3rd Law: All processes cease as temperature approaches zero.

Kelvin's 2nd law is odd to me. By "reservoir" does he mean "sump" (waste heat)? Many process utilize a thermal source for producing work. Oh wait, I see, he means 100% conversion from heat to work can not be accomplished. Key word here is "unique". 8)

I really like "can't get out of the game". More gripping than usual. :)

freddo
2004-Mar-08, 11:36 PM
On this board we obey the Laws of Thermodynamics!!!! :wink: :wink:

We sure do... =D>

Wiley
2004-Mar-09, 12:03 AM
sixth law: 90% of everything is crud.

There is NO law 6!

Thanks for the reminder, Bruce. :D

George
2004-Mar-09, 12:14 AM
sixth law: 90% of everything is crud.

There is NO law 6!

Thanks for the reminder, Bruce. :D

[-X When in doubt...see rule 7!

Kaptain K
2004-Mar-09, 06:40 AM
sixth law: 90% of everything is crud.
This is also known as Sturgeon's Law.

Diamond
2004-Mar-09, 08:56 AM
On this board we obey the Laws of Thermodynamics!!!! :wink: :wink:

"...and Lisa, we obey the Laws of thermodynamics IN THIS HOUSE" - Homer J. Simpson

Edit: Incidentally, this is one of the reasons why I doubt the reports of an accelerating force in the Universe (or the so-called Cosmological Constant). If it were so, where would the energy come from? Would not the effect of this energy be to reduce the entropy of the Universe?

eburacum45
2004-Mar-09, 10:43 AM
I agree with you there, Diamond;

The laws of thermodynamics are descriptive, not prescriptive; they are indispensible to physics and engineering, yet the universe as a whole does not seem to follow them.

Consider this;
the cosmological constant implies a force existing in empty space exerting a pressure on the universe itself which causes it to expand; in one model I have encountered, the force remains the same per unit volume -but the number of unit volumes is increasing -!

So the universe becomes an enormous free lunch, which gets bigger while you are eating it.

Where are your laws of thermodynamics now, Lord Kelvin?

swansont
2004-Mar-09, 10:54 AM
sixth law: 90% of everything is crud.
This is also known as Sturgeon's Law.

Thanks - I did not know that!

I also like Hofstadter's law: It alsways take longer than you think, even when you take into account Hofstadter's law.

Iain Lambert
2004-Mar-09, 11:08 AM
Then there's Godwin's Law, as demonstrated on 'certain' fora on a regular basis:

"As an internet discussion grows longer, the probability of a comparison involving Nazis or Hitler approaches one." Its then standard procedure that the side making said comparison is considered to have lost.

Andromeda321
2004-Mar-09, 01:19 PM
Oooo, physics moment!
Today in economics we were discussing renewable energy sources. Class was going along fine and dandy until I pointed out that, according to the second law of thermodynamics, no energy source is truly reusable and everything we do still contributes to the heat death of the universe (yay for entropy!).
My teacher's response, "you know, up until now I was going to congratulate you at the end of the period for being unusually focused today..."

Swift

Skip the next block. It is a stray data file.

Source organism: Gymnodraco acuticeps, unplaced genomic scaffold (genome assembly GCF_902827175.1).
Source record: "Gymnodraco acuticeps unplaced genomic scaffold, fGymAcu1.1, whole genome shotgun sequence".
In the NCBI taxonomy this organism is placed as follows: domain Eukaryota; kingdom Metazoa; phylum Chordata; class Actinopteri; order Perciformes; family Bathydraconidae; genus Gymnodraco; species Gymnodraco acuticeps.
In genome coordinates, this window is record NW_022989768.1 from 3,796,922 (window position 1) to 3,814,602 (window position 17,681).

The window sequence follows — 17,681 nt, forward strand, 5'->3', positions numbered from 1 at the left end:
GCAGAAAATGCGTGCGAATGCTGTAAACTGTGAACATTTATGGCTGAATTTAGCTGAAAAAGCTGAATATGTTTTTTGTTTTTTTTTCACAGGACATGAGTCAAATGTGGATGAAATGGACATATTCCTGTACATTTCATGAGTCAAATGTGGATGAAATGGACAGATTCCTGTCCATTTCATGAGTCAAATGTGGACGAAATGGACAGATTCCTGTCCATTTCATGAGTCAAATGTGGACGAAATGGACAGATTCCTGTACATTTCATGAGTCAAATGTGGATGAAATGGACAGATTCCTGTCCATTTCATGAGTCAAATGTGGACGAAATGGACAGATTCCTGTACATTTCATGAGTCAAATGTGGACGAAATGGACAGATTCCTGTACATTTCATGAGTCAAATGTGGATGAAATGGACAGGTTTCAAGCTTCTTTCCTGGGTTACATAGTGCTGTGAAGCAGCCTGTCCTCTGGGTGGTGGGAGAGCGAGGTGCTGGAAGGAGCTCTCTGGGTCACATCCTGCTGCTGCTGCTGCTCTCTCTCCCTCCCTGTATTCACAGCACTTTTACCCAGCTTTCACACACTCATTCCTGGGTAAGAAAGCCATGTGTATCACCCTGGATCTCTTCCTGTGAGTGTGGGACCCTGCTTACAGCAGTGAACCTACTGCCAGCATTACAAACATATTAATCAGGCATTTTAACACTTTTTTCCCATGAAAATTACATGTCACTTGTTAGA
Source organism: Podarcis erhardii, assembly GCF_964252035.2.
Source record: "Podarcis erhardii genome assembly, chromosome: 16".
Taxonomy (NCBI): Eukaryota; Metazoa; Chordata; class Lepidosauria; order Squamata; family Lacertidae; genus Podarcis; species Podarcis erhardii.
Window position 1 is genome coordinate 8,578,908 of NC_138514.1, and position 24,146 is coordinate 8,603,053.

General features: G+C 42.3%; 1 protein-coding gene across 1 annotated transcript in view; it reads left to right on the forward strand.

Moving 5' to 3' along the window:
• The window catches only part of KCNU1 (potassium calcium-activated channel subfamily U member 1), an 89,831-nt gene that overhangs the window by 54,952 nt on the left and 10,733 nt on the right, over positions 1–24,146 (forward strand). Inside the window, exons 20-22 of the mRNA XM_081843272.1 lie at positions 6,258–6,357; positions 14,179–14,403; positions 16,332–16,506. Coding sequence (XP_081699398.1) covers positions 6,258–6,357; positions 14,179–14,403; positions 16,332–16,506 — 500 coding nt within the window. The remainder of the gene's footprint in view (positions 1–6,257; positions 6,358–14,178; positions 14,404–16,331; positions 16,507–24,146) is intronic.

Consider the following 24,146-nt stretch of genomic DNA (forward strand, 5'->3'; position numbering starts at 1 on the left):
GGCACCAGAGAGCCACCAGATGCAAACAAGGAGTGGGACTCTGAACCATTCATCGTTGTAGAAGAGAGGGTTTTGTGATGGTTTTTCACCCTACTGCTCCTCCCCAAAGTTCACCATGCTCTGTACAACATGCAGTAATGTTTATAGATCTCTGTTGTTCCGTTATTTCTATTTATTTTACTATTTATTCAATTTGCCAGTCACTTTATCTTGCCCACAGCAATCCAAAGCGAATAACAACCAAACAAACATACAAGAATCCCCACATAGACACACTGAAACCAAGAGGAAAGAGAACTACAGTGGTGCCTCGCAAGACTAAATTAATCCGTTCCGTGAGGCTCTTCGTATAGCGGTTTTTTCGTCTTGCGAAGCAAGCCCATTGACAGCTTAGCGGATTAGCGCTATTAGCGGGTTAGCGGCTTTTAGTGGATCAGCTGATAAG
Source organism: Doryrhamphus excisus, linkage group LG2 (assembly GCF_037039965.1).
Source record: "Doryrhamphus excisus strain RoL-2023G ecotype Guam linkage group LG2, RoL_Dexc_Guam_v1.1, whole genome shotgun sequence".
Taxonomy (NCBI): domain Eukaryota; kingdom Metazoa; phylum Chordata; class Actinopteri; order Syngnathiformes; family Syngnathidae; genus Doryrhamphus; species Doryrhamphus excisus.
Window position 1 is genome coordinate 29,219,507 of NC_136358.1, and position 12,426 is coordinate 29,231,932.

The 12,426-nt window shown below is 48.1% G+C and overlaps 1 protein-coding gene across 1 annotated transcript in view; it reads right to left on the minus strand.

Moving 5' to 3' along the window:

2004-Mar-09, 01:53 PM
On this board we obey the Laws of Thermodynamics!!!! :wink: :wink:

"...and Lisa, we obey the Laws of thermodynamics IN THIS HOUSE" - Homer J. Simpson
I always wanted to get t-shirts made up, one with Newton, one with Einstein, in the Uncle Sam pose, with the quote "Gravity, it's not a good idea, it's the LAW!" :D

Glom
2004-Mar-09, 02:17 PM
Oooo, physics moment!
Today in economics we were discussing renewable energy sources. Class was going along fine and dandy until I pointed out that, according to the second law of thermodynamics, no energy source is truly reusable and everything we do still contributes to the heat death of the universe (yay for entropy!).
My teacher's response, "you know, up until now I was going to congratulate you at the end of the period for being unusually focused today..."

Say what? Your teacher didn't congratulate you because you forced a realisation that ultimately everything is subject to the laws of physics?

I hate people who think their political motives are so high and mighty they can disregard science.

Normandy6644
2004-Mar-09, 04:07 PM
What she didn't mention was that after she made mention of physics, she threw an apple at the teacher to prove that Newton was right.

George
2004-Mar-09, 07:19 PM
Oooo, physics moment!
Today in economics we were discussing renewable energy sources. Class was going along fine and dandy until I pointed out that, according to the second law of thermodynamics, no energy source is truly reusable and everything we do still contributes to the heat death of the universe (yay for entropy!).
My teacher's response, "you know, up until now I was going to congratulate you at the end of the period for being unusually focused today..."

Ironically, entropy seems to working with your teachers mental process. To bad you are getting the "heat". :wink:

Maksutov
2004-Mar-10, 09:15 AM
Oooo, physics moment!
Today in economics we were discussing renewable energy sources. Class was going along fine and dandy until I pointed out that, according to the second law of thermodynamics, no energy source is truly reusable and everything we do still contributes to the heat death of the universe (yay for entropy!).
My teacher's response, "you know, up until now I was going to congratulate you at the end of the period for being unusually focused today..."

So your economics teacher needed all those words, which included an ad hominem, to say, "I don't understand what you said."?

I bet balancing a checkbook is more than that teacher can handle! :roll: